You will dream everything I have seen in dream.

To one side from ourselves, to one side from the world


Wave follows wave to break on the shore,
On each wave is a star, a person, a bird,
Dreams, reality, death - on wave after wave.

No need for a date: I was, I am, and I will be,


Life is a wonder of wonders, and to wonder
I dedicate myself, on my knees, like an orphan,
Alone - among mirrors - fenced in by reflections:
Cities and seas, iridescent, intensified.
A mother in tears takes a child on her lap.

The Cricket (1940)

To tell the truth, I'm kin


to the house cricket.

I sing a secret song


above the oven's ash.
For me, one brings
the water to a fierce boil,
For me, another
prepares a hearth of gold.

A traveler will recall


my voice in a distant land,
Even if he's traded
me for the heat cicada.
I don't know who planed
my poor violin,
but I know that I'm rich
as a cicada in songs.

How many Russian consonants


in my midnight language,
How many sayings
I place in the bast box
So a child can rummage
In this box of bast,
In the old oven violin
with its sole brass string.

You can't really hear me,


my voice like a clock
Behind a wall, but take heed
and I'll lead you.
I'll rouse the whole house:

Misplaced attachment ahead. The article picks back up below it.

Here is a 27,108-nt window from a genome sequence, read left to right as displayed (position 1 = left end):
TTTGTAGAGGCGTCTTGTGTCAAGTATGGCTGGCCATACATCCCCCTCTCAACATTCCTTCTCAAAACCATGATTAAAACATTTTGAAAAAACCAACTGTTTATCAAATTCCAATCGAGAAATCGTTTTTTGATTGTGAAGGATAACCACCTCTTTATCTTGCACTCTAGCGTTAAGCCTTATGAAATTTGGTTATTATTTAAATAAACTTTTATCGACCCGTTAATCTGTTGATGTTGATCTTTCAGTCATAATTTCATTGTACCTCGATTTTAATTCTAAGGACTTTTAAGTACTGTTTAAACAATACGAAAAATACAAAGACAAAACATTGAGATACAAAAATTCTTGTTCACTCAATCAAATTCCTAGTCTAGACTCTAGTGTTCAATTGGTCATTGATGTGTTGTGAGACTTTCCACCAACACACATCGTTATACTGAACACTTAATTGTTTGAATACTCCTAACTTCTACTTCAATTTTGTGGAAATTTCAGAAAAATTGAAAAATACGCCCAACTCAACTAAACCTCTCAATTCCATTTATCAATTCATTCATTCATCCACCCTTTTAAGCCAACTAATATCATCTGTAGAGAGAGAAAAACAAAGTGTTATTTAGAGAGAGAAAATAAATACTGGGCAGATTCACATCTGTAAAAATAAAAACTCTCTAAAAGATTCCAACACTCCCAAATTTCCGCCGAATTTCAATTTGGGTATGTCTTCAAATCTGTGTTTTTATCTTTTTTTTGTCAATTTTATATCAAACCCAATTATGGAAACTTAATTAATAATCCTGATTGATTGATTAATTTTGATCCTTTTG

I'm the night watchman. Arise!
Your people across the river
will trumpet their reply.

Valya's Willow (1958)

Before the war Valya walked along the creek,


Where a willow grew for who knows who.

Though why it lay on the creek, no one knew


Valya owned that willow.

Killed in action, Valya came back


Under his willow, in his military cloak.

Valya's willow,
Valya's willow,
Like a white boat floating on the creek.

My sight, which was my power... (1977)

My sight, which was my power, now blurs


Two invisible diamond spears;
My hearing subsides, full of ancient thunder
And the breathing of the house of my father.
The knots of tough muscles slacken
Like grey oxen, lax in the ploughed field;
The wings behind my shoulders yield
No light when evening darkens.

I am a candle. I burned at the feast.


Gather my wax when morning arrives
So that this page will prompt you
How to be proud, and how to weep,
How to give away the last third
Of happiness, and to die with ease
And beneath a temporary roof
To burn posthumously, like a word.

Translated from the Russian by Philip Metres and Dimitri Psurtsev

http://www.asymptotejournal.com/article.php?cat=Poetry&id=110#sthash.eEy8Owp9.dpuf

I learned the grass as I began to write

Translated by Philip Metres; Dimitri Psurtsev

I learned the grass as I began to write,